Apple announces $1.9B European plan for two of the world’s largest, clean energy data centers

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Apple has announced that it will be spending €1.7B ($1.92B) on two new European data centers, each of which will be among the largest in the world at 166,000 square metres (1.8M square feet)–three times larger than the company’s North Carolina facility.

One will be in Ireland, the other in Denmark, with each set to begin operations in 2017. Apple says that the facilities will provide online services across Europe, including the iTunes Store, App Store, iMessage, Apple Maps and Siri.

We are grateful for Apple’s continued success in Europe and proud that our investment supports communities across the continent,” said Tim Cook, Apple’s CEO. “This significant new investment represents Apple’s biggest project in Europe to date.”

As with all of Apple’s data centers around the world, the new centres will be powered entirely by clean, renewable energy …  Read more

Inbox by Gmail iOS app now has full iPad version, still requires invite at present

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Inbox by Gmail, which Google appears to view as a replacement for the popular email client Sparrow, has been very quietly updated, notes TechCrunch, to include a native build for iPad. The app is currently only available in some countries (including the U.S.), and neither the App Store description nor What’s New entry mention the iPad build.

The app, which our hands-on last October described as “a marriage between Gmail and Google Now,” has tended to polarise views, some loving it, others hating it–with very few falling between the two …  Read more

VLC for iOS back in the App Store for some/upgraders, should be available to all shortly

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The VLC for iOS app–a favorite media player for many–has returned to the App Store in some countries and is expected to be available for all shortly. Some existing US users (us included!) are also reporting on Reddit being able to update to the latest version (2.4.1) if they have the previous version from before it was removed.

The app has something of a checkered history in the App Store, first removed from the store way back in 2011 after a licensing dispute; the original open-source developers claiming that the App Store terms were incompatible with the GNU Public License for the code. The app finally returned in 2013 before disappearing once more last September …  Read more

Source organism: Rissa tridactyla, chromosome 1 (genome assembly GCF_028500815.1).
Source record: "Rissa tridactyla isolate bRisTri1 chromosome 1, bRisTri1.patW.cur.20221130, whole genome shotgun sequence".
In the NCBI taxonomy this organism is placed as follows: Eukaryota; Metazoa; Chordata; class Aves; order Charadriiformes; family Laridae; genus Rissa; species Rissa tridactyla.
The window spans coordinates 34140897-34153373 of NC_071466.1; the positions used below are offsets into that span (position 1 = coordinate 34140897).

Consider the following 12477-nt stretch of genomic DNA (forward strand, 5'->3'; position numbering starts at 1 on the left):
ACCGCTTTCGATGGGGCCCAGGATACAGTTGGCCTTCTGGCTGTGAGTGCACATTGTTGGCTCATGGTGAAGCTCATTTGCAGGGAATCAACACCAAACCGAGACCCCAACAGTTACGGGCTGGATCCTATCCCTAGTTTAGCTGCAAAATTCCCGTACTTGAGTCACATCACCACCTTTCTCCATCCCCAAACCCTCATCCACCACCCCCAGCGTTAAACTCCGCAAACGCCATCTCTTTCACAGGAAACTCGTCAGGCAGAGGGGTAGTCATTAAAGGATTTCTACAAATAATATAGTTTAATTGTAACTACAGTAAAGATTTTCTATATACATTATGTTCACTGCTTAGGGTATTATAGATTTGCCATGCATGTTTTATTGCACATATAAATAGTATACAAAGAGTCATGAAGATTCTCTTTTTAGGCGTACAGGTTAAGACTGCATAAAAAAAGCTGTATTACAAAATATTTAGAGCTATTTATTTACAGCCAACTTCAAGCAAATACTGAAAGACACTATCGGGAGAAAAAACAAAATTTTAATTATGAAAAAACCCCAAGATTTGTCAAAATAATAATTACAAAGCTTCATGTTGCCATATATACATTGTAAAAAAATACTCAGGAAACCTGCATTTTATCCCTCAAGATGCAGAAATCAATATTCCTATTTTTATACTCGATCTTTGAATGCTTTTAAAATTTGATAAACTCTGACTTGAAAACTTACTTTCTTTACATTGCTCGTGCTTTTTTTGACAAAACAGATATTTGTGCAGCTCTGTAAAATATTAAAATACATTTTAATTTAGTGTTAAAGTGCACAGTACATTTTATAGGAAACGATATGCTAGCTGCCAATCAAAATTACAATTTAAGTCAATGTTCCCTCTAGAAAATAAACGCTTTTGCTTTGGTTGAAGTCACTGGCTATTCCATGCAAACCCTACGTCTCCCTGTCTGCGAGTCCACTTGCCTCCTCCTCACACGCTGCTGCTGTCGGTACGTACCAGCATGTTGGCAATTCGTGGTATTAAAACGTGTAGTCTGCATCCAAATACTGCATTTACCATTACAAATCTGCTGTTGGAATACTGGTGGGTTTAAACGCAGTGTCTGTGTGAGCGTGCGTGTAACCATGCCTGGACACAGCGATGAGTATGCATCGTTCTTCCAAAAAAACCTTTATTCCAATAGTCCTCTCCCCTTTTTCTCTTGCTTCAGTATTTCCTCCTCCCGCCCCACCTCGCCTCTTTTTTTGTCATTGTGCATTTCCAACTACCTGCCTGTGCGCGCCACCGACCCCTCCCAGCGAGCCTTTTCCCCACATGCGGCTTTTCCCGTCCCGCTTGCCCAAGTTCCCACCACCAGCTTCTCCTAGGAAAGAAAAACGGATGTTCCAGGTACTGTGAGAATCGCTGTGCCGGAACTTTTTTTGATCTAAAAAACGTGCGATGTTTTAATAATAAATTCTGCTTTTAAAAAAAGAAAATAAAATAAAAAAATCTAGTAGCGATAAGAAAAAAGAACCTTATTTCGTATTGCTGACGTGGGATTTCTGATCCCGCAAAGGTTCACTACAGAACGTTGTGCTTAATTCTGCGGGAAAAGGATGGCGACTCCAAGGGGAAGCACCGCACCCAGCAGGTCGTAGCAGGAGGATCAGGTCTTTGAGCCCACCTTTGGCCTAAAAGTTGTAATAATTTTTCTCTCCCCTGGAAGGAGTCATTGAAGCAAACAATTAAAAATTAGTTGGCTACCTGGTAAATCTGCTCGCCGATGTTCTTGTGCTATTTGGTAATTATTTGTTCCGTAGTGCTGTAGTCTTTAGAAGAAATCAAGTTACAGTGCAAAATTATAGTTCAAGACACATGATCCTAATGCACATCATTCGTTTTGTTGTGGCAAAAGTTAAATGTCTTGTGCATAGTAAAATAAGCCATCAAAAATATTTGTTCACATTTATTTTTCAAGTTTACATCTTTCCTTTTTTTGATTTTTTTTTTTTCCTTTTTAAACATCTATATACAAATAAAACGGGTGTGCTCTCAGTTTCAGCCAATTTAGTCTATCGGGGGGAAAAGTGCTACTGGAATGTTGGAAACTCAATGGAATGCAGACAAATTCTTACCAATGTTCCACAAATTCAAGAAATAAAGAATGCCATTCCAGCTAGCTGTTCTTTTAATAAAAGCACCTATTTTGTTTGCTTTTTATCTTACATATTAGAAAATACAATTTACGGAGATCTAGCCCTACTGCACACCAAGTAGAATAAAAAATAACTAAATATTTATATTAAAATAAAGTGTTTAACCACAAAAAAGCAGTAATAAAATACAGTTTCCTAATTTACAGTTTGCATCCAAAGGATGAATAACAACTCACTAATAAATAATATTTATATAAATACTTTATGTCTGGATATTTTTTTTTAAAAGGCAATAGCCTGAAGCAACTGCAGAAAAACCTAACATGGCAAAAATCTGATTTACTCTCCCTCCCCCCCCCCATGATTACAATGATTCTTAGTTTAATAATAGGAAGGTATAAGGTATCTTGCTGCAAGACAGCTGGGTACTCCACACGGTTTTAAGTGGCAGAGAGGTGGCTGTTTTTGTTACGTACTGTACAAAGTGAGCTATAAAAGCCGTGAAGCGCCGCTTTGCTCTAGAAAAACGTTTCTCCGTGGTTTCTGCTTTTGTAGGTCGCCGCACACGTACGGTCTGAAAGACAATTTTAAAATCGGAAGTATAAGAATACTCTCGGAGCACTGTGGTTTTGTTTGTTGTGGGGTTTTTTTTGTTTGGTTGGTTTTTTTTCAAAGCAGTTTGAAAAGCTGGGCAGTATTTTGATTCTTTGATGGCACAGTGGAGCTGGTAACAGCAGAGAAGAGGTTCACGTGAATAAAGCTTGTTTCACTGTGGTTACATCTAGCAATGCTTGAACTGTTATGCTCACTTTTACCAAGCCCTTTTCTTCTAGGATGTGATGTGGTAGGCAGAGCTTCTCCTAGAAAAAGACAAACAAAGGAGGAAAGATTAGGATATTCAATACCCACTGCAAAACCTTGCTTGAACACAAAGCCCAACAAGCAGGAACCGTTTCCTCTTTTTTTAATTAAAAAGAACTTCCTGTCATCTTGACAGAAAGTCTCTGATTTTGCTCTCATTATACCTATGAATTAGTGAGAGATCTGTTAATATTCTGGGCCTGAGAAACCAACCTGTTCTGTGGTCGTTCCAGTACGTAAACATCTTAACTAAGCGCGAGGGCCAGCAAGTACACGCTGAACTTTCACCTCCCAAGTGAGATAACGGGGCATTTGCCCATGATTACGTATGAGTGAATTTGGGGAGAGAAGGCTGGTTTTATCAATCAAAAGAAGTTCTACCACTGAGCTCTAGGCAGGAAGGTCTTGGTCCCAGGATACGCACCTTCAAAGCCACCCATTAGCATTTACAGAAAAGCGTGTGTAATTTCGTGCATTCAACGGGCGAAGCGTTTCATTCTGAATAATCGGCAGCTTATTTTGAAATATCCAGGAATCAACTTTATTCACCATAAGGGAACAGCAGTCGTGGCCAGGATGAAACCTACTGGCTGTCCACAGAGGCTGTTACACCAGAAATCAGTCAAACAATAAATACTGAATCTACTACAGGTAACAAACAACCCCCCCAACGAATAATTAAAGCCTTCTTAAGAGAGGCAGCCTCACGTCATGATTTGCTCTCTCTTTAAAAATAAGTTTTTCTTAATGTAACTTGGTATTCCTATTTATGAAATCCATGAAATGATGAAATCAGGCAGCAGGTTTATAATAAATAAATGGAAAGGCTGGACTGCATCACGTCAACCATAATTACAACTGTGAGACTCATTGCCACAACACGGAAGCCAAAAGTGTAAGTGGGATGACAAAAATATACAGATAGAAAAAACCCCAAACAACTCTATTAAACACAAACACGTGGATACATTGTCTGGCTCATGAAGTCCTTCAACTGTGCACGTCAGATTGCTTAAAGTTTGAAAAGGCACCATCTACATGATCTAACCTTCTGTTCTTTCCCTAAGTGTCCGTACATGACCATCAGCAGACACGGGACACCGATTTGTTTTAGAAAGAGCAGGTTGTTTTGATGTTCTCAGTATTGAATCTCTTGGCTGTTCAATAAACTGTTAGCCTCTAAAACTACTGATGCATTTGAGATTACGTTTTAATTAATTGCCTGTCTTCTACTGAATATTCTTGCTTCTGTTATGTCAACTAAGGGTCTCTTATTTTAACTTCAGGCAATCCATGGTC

Opinion: Could Apple’s Pinterest profile be an early step toward properly-curated apps?

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iOS and Android are completely different worlds when it comes to apps. Android is pretty much the wild west, with little control over quality or even safety (malware is commonplace). iOS, on a non-jailbroken device, is a walled garden, where Apple decides what apps can and can’t do, and which ones get approved for sale.

Yet despite that carefully-controlled approach, the App Store can still feel like a bit of a jungle. Which is why I wonder whether the Pinterest tie-in announced yesterday may offer hope for the future.

But let’s start with the problem I think needs to be solved, and that problem begins with search. Results may vary by country, and you can try the searches for yourself to compare your results with mine, but here’s what I get for a few obvious app searches …  Read more

Tim Cook insists iPad prospects still rosy despite 18% drop in sales, 22% fall in revenue

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Apple’s press release yesterday noted “all-time record revenue from iPhone and Mac sales as well as record performance of the App Store,” while remaining silent on iPad sales. The reason? The slide continued last quarter, with year-on-year sales down 18%, and a reduction in average selling price meaning revenue was down 22%.

Tim Cook acknowledges that the switch to larger-screened iPhones mean the iPad is being squeezed from both sides.

There’s probably some level of cannibalization that’s going on, with the Mac on one side and the phone on the other.

It’s also undeniable that people upgrade their iPads less frequently than their iPhones–Cook putting the number at “somewhere between” the 2-year cycle of the iPhone and 5-year cycle of Mac–meaning that Apple needs to find a continual stream of customers buying an iPad for the first time …  Read more

Apple hires Burberry’s VP of Digital Retail initiatives ahead of Watch launch

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Apple has made yet another key hire from the fashion industry: Chester Chipperfield, the Vice President of Digital and Interactive Design at Burberry. Chipperfield was “responsible for User Experience and Digital Design for all channels” and was “highly involved in digital retail initiatives” at Burberry, according to his LinkedIn profile. He confirmed the move to Apple on his profile as well as on Twitter